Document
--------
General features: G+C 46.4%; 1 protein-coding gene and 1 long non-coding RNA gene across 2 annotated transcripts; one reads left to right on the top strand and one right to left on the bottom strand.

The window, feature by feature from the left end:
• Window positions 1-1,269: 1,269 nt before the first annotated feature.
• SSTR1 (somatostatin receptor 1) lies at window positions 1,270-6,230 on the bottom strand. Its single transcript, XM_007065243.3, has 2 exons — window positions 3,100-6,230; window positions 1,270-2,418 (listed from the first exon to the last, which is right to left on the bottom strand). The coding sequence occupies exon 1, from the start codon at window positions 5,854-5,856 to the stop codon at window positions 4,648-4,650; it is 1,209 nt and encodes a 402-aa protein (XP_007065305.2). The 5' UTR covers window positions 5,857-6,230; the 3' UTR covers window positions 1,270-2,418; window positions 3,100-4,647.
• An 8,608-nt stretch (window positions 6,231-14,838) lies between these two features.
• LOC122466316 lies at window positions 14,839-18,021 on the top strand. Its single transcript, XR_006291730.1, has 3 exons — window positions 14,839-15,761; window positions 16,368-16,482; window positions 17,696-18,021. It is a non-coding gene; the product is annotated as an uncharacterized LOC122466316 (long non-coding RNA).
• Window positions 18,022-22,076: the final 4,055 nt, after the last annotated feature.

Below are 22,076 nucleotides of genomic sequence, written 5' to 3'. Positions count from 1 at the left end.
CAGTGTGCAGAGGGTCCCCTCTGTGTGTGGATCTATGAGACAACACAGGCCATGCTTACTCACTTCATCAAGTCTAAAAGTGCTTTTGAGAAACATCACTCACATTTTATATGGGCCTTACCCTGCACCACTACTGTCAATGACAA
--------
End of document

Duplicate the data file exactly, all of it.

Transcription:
General features: G+C 46.4%; 1 protein-coding gene and 1 long non-coding RNA gene across 2 annotated transcripts; one reads left to right on the top strand and one right to left on the bottom strand.

The window, feature by feature from the left end:
• Window positions 1-1,269: 1,269 nt before the first annotated feature.
• SSTR1 (somatostatin receptor 1) lies at window positions 1,270-6,230 on the bottom strand. Its single transcript, XM_007065243.3, has 2 exons — window positions 3,100-6,230; window positions 1,270-2,418 (listed from the first exon to the last, which is right to left on the bottom strand). The coding sequence occupies exon 1, from the start codon at window positions 5,854-5,856 to the stop codon at window positions 4,648-4,650; it is 1,209 nt and encodes a 402-aa protein (XP_007065305.2). The 5' UTR covers window positions 5,857-6,230; the 3' UTR covers window positions 1,270-2,418; window positions 3,100-4,647.
• An 8,608-nt stretch (window positions 6,231-14,838) lies between these two features.
• LOC122466316 lies at window positions 14,839-18,021 on the top strand. Its single transcript, XR_006291730.1, has 3 exons — window positions 14,839-15,761; window positions 16,368-16,482; window positions 17,696-18,021. It is a non-coding gene; the product is annotated as an uncharacterized LOC122466316 (long non-coding RNA).
• Window positions 18,022-22,076: the final 4,055 nt, after the last annotated feature.

Below are 22,076 nucleotides of genomic sequence, written 5' to 3'. Positions count from 1 at the left end.
CAGTGTGCAGAGGGTCCCCTCTGTGTGTGGATCTATGAGACAACACAGGCCATGCTTACTCACTTCATCAAGTCTAAAAGTGCTTTTGAGAAACATCACTCACATTTTATATGGGCCTTACCCTGCACCACTACTGTCAATGACAA